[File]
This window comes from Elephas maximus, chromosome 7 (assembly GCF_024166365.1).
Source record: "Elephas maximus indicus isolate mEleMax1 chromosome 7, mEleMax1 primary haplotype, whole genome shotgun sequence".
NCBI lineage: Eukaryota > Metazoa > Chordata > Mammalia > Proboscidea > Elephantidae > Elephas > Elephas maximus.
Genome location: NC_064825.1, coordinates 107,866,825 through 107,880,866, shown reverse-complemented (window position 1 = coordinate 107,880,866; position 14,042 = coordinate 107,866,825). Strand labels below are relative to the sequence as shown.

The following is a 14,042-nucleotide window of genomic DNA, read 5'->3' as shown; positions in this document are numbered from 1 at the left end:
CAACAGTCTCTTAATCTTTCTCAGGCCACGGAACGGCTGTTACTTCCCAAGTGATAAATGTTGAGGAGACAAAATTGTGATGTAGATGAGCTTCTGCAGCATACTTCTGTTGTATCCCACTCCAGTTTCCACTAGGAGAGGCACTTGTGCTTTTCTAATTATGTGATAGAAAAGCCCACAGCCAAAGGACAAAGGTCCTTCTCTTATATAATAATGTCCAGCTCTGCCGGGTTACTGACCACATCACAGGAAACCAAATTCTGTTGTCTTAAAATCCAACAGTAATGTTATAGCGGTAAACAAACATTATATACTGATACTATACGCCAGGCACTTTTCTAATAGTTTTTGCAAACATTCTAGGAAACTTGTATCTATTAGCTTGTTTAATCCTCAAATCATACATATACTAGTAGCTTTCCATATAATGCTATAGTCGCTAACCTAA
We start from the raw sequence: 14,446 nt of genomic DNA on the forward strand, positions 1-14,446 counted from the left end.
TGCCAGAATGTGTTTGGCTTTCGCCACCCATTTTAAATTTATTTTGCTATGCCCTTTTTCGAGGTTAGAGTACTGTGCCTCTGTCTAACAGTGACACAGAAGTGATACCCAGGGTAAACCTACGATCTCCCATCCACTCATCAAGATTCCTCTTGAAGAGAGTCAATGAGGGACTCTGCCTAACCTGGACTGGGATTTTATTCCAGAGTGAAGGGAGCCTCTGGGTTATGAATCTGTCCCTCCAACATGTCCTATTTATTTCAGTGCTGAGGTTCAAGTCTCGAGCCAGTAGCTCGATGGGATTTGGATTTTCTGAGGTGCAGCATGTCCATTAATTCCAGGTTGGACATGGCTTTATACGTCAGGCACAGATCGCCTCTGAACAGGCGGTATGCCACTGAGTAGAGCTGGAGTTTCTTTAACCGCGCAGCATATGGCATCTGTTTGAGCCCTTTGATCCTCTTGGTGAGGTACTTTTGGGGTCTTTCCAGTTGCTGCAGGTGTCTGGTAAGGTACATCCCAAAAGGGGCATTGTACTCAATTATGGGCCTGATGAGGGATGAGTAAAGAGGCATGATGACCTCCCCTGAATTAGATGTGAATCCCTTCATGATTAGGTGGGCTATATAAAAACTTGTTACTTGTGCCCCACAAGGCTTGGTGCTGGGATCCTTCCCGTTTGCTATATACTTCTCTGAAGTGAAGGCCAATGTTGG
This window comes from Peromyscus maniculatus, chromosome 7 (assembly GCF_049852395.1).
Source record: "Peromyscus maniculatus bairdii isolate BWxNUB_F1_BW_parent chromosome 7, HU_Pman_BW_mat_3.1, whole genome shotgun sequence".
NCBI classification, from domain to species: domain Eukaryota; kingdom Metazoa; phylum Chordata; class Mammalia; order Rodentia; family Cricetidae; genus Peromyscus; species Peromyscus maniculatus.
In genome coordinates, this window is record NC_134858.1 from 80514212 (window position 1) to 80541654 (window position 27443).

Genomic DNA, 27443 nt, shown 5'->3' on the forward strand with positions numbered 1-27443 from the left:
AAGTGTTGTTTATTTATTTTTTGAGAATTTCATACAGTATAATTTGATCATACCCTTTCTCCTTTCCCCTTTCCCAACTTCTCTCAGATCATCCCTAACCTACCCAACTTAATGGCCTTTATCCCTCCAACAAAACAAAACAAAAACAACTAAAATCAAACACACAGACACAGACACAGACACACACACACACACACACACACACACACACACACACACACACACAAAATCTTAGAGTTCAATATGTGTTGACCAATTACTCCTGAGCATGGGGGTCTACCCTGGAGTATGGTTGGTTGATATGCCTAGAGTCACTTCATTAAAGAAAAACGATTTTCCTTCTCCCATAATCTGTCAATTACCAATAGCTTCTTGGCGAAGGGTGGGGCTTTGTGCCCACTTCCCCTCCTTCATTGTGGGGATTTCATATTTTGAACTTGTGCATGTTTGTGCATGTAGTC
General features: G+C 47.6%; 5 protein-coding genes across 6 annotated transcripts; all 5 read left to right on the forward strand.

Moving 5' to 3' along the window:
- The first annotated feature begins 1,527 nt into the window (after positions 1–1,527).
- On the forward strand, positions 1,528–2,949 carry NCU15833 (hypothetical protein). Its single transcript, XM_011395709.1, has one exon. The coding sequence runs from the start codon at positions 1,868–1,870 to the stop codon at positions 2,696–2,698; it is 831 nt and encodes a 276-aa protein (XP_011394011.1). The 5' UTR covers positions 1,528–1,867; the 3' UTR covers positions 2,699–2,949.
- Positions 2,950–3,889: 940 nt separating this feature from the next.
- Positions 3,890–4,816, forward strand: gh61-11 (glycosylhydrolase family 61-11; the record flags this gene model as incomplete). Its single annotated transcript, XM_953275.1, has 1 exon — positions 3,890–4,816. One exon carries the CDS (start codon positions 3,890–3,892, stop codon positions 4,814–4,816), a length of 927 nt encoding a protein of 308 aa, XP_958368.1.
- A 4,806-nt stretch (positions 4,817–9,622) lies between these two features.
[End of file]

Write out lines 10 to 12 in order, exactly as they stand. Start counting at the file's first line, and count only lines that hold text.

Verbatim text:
Source record: "Peromyscus maniculatus bairdii isolate BWxNUB_F1_BW_parent chromosome 7, HU_Pman_BW_mat_3.1, whole genome shotgun sequence".
NCBI classification, from domain to species: domain Eukaryota; kingdom Metazoa; phylum Chordata; class Mammalia; order Rodentia; family Cricetidae; genus Peromyscus; species Peromyscus maniculatus.
In genome coordinates, this window is record NC_134858.1 from 80514212 (window position 1) to 80541654 (window position 27443).